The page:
Fighting for Christ the Lord ... The New Preface to The Killing of an Author

New Preface (October 2014) [Book is also now a paperback on Createspace.]
Recently, thanks to a chance meeting with a childhood friend, I understood why I had really written The Killing of an Author.

As a boy of 11--at an age when American boys are usually playing with their Lego collections, and Indian children of my social class, then, were playing rubber-ball cricket or throwing stones at cashew and mango trees--I enlisted in the Army of Christ. And, as an enlisted serviceman, I ultimately ended up doing a lot of fighting ... though not for Christ.

To begin at the beginning: In a country that has 43 Hindus for every Christian, I was born, in Bangalore, to Roman Catholic parents.  Moving to my parents’ home town, Mangalore (which sometimes refers to itself as “the Rome of the East”), at age 6, I grew up a devout Catholic, brainwashed into believing that martyrdom was the only guaranteed path to sainthood and immortality.
Attaining sainthood, I realized, was very hard work: like studying for the most difficult exam you could ever imagine, but studying, not just for a few years, but for all your miserable, self-flagellating life, and being better at it than most others. 

However, there was one shortcut to sainthood (a shortcut that appealed to my lazy self): martyrdom. The deal was this: All you had to do was offer your neck, at the right time, for Christ the Lord (or Mary, his mother; no, Joseph was not good enough). And no matter how sinful your life had been until that moment, if you recognized the error of your ways just minutes before your beheading or deep-frying (or whichever inventive and kinky method your persecutors used), and so long as you had mentally repented your past sins, and so long as you were clearly sacrificing your life for the True Faith, you were guaranteed martyrdom—which, in effect, also ensured sainthood.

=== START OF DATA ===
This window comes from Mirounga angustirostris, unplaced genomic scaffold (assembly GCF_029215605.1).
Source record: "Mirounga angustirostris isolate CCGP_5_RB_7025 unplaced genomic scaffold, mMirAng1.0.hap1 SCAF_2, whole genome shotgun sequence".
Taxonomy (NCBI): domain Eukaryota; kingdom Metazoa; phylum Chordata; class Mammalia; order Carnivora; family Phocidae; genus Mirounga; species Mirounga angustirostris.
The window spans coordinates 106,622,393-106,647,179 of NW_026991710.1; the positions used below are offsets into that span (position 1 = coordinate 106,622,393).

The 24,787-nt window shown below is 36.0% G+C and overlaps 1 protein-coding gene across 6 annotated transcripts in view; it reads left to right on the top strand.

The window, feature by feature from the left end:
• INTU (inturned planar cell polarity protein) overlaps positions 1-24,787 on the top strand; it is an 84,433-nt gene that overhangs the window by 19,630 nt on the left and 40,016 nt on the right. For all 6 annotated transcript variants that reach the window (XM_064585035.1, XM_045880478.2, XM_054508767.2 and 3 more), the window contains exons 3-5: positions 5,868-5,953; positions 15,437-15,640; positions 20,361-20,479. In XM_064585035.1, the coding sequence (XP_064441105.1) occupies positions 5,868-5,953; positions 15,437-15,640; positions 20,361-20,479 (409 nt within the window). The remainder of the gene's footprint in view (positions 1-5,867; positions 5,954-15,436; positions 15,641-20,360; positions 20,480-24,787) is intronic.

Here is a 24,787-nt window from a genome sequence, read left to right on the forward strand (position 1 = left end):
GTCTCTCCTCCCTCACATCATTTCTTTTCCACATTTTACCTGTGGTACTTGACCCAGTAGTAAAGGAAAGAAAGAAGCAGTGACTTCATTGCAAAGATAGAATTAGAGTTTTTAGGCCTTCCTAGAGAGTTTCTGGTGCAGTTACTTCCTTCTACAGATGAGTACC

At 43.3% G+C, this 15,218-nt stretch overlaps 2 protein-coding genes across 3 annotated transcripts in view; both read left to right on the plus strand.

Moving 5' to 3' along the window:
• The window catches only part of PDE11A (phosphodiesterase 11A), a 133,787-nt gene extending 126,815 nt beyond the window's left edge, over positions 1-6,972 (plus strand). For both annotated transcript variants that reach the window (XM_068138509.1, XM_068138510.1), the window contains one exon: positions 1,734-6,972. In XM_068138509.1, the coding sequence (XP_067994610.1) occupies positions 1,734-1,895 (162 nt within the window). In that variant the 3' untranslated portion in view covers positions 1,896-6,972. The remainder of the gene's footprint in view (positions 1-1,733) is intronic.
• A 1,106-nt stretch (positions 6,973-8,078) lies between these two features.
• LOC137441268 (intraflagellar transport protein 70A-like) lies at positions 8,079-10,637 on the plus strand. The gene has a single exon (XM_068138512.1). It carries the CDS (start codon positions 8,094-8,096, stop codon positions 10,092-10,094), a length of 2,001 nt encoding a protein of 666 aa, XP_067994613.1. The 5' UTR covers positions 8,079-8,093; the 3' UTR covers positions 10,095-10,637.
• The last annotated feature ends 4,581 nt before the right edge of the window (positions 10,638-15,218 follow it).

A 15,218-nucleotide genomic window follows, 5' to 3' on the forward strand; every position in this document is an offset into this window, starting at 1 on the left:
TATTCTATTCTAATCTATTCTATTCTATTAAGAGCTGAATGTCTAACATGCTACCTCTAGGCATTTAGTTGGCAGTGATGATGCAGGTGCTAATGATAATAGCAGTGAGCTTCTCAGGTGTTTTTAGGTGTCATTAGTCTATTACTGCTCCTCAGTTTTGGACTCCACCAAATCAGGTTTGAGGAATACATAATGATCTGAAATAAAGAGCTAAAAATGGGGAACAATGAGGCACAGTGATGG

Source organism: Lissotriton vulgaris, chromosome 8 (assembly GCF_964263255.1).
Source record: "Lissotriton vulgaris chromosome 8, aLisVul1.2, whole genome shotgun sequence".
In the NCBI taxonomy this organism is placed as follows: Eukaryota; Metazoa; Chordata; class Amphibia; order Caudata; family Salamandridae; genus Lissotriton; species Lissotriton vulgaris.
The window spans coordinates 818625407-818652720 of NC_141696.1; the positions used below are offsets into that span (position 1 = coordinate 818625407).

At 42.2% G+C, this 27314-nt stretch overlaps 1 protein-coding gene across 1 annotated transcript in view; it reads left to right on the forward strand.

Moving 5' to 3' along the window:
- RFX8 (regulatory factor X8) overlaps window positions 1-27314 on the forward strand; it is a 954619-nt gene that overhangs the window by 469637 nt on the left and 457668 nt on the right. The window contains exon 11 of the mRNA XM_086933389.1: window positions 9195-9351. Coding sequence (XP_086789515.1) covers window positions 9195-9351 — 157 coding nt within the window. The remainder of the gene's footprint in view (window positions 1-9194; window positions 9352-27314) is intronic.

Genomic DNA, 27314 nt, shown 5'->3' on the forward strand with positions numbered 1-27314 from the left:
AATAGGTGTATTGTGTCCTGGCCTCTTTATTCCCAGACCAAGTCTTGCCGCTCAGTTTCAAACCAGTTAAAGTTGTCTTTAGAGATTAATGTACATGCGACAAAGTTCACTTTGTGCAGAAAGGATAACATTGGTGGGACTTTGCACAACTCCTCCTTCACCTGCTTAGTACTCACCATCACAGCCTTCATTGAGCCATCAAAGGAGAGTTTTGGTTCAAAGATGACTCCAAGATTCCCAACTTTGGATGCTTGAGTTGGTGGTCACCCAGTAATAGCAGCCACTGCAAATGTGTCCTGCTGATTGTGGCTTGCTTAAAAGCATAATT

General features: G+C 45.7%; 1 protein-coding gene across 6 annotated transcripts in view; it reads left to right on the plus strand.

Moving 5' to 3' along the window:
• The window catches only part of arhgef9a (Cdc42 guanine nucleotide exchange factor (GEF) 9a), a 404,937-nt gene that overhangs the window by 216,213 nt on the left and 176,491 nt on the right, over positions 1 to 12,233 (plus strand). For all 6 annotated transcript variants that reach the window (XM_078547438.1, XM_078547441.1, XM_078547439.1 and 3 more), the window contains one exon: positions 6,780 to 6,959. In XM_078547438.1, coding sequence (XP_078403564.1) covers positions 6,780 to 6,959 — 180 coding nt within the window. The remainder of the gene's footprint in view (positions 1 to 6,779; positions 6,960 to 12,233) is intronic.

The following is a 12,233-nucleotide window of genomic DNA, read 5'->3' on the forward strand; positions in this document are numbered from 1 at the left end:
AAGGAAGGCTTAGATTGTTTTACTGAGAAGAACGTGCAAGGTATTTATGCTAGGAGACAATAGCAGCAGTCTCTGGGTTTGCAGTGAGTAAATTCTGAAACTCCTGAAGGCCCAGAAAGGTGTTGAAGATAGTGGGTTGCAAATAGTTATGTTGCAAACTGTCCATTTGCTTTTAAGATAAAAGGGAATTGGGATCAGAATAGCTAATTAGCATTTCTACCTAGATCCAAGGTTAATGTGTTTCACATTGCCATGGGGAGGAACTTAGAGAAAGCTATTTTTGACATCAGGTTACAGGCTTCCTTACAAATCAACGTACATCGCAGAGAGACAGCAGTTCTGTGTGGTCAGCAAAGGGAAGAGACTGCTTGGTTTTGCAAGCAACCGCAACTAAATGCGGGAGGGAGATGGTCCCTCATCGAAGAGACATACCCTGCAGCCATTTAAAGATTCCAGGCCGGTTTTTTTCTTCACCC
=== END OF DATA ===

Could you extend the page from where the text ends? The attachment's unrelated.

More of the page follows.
However, just to be sure, and just to strengthen my spiritual resume (which would be examined by the Pope, as well as by Saint Peter, before I was granted sainthood), I joined the Sodality of Our Lady, a Catholic youth organization whose anthem was this martial song:

An army of youth
Flying the standards of truth
We’re fighting for Christ the Lord!
Heads lifted high
Catholic Action our cry
And the Cross Our Only Sword!

....Mary’s Son
Till the World is Won
We Have Pledged You Our Loyal Word .... etc. etc.

The Cross Our Only Sword! Winning the world for Christ!  So, at the age of 11 or 12, I had been brainwashed into becoming a sword-wielding crusader, for I had now been told that it was not enough to follow Christ; one had to fight for Him. 

And, though, as a mere first year high school student, I outperformed college seniors to win first prize in the Sodality’s Religious Quiz (it helped that I had been coached by Father Matthew Lewis, the Rector, who came from a non-upperclass family, like me, and probably had some sympathy for a fellow prole), there followed, four years later, a stunning reversal.

It was a combination of things: that Catholic theology couldn’t explain erections or pubic hair, and that I read a book by Bertrand Russell, that helped me overcome my Catholic brainwashing at the age of 16—at first, hesitantly, and with finality and confidence by the age of 19. At that time, I did not realize that history would repeat itself—that I would end up wasting (?) twenty years of my life as a crusader for different Cause: a crusader for justice and truth.

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